On Monday, ESPN announced that this year's recipient of the Arthur Ashe Courage Award at the ESPYs would be Caitlyn Jenner.
However, soon after ESPN's announcement, people on Twitter began sharing this photo, claiming that Jenner had beaten out Noah Galloway for the award.
The photo reads:
Caitlyn Jenner won the Arthur Ashe Courage Award. The runner up was this guy: Army Veteran Noah Galloway, who lost an arm and a leg to a roadside bomb in Iraq, and now competes in Crossfit events, runs marathons, and competed in the 58-hour Death Race.
For those unfamiliar, Galloway is a war veteran who lost his arm and leg in Iraq. He recently gained fame by competing on ABC's Dancing With the Stars.
People were outraged by the claim that Galloway was chosen as "runner-up" to Jenner.
Some blasted ESPN as a "disgrace."
They insisted Galloway was much "braver" than Jenner...
And, in doing so, insisted Jenner wasn't brave at all.
There is even a Change.org petition.
The only problem is this rumor is completely untrue. ESPN confirmed to BuzzFeed News there is no such thing as a "runner-up" to the Arthur Ashe Courage Award.
The fact-checking website Snopes traced the origin of the rumor back to a tweet from radio host Gerry Callahan on Monday.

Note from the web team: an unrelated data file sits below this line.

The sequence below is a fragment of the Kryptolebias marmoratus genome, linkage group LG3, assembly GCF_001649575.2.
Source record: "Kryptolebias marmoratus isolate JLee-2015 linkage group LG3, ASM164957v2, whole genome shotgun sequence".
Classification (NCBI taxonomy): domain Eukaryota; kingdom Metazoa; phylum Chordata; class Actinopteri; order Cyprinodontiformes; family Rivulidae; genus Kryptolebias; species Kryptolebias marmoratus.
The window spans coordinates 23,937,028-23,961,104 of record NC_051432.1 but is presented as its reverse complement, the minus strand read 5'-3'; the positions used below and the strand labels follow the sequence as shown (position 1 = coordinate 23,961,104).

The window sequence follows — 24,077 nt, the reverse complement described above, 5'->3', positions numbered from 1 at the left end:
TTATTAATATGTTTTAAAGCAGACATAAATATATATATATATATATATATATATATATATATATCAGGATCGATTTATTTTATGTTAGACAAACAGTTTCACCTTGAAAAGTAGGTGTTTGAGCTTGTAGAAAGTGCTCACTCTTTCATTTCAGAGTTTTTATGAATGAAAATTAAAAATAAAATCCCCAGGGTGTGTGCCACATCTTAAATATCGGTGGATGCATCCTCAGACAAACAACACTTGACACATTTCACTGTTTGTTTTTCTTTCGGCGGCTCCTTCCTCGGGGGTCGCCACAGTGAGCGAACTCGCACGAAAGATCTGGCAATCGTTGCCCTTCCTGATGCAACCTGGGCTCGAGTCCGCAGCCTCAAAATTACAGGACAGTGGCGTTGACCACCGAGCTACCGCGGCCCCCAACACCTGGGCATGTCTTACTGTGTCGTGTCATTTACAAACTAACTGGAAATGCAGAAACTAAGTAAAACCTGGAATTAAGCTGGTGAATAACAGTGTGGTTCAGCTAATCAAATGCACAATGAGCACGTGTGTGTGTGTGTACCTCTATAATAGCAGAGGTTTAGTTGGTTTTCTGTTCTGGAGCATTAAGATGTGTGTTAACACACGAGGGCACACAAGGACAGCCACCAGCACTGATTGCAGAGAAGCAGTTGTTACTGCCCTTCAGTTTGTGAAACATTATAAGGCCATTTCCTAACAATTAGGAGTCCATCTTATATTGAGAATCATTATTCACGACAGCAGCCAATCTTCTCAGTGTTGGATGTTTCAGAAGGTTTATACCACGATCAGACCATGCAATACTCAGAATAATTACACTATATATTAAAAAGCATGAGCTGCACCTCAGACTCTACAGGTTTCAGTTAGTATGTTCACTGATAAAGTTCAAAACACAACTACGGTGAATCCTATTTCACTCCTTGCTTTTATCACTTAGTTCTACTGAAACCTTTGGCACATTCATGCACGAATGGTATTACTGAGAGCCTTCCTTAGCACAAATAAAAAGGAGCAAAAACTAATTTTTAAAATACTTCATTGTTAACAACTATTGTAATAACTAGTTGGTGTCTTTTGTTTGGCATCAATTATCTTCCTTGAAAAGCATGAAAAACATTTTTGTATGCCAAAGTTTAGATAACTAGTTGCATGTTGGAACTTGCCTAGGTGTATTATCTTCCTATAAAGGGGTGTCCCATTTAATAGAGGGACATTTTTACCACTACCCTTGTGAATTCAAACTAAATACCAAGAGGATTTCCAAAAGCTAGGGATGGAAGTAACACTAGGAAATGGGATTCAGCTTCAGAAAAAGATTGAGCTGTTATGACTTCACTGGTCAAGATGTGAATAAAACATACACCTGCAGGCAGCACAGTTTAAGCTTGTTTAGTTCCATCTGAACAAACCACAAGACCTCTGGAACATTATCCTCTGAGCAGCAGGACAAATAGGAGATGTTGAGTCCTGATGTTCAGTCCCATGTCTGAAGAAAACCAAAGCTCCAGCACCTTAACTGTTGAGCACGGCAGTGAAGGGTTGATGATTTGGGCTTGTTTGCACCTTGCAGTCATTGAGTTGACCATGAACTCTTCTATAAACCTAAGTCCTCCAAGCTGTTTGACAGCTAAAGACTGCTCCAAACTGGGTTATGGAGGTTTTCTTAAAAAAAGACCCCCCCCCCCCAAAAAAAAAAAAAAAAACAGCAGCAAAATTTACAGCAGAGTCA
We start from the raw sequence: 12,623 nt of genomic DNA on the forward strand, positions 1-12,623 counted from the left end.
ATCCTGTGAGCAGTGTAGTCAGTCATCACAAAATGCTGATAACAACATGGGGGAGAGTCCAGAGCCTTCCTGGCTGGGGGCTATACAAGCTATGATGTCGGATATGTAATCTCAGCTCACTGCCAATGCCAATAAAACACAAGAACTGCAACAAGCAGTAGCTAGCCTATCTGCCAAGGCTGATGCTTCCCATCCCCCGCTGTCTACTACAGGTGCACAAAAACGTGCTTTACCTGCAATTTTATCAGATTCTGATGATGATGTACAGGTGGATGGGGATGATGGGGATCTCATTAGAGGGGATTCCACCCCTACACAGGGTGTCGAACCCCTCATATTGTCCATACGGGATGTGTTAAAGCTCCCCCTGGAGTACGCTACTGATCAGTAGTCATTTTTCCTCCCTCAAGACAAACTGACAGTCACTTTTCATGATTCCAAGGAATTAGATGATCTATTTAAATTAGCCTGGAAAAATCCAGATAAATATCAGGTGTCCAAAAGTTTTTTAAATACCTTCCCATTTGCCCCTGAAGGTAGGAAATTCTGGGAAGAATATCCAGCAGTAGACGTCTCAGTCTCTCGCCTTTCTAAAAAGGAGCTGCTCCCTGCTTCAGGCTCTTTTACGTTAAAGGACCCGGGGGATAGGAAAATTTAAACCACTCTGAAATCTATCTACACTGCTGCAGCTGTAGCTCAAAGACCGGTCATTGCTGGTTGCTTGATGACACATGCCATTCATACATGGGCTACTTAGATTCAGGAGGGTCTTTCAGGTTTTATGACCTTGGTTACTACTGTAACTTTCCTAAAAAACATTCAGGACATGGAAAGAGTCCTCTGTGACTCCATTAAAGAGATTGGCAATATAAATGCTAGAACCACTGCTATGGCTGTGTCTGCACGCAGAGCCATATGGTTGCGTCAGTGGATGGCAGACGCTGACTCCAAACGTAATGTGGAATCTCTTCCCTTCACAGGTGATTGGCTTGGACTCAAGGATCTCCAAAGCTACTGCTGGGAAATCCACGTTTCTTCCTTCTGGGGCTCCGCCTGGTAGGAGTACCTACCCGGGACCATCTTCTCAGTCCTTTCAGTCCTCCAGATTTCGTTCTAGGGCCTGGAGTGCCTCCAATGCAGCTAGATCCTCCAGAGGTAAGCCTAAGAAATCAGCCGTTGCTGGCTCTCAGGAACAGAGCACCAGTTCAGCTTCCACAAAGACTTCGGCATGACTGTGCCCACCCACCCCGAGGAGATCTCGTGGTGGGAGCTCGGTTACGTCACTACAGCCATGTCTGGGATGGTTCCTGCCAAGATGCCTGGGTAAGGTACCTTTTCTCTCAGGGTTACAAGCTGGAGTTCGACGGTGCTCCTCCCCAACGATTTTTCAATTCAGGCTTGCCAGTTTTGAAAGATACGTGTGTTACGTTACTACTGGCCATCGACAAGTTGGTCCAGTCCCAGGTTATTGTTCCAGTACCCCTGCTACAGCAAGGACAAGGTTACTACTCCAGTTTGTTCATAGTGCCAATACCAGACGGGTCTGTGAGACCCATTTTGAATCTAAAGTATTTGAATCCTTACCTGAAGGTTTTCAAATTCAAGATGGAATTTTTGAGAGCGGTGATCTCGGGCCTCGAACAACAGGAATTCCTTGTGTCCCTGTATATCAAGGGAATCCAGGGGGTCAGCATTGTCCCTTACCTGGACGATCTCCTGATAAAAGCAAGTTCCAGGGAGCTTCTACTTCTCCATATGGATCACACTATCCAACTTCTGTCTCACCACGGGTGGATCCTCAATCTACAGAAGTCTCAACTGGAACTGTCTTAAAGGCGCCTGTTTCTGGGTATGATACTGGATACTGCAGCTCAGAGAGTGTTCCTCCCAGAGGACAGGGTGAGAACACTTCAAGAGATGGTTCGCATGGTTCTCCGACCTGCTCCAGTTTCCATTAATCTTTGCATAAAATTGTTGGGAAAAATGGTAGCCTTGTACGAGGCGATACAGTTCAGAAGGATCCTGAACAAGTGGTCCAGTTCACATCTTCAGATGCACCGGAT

It's unclear if Callahan meant the tweet as a joke, but he has continued to say on Twitter that Jenner doesn't deserve the award.
Many people on Twitter also insisted that Lauren Hill, a college basketball player who died this year from cancer, deserved the award over Jenner.
An ESPN spokeswoman said in a statement to BuzzFeed News that there were "many worthy candidates" for the award.
The Arthur Ashe Courage Award is meant to honor individuals whose contributions transcend sports through courageous action. Sometimes that courage is demonstrated over the course of a lifetime and sometimes it is demonstrated in a single act that shines a light on an important contemporary issue. At all times, there are many worthy candidates. This year, we are proud to honor Caitlyn Jenner embracing her identity and doing so in a public way to help move forward a constructive dialogue about progress and acceptance.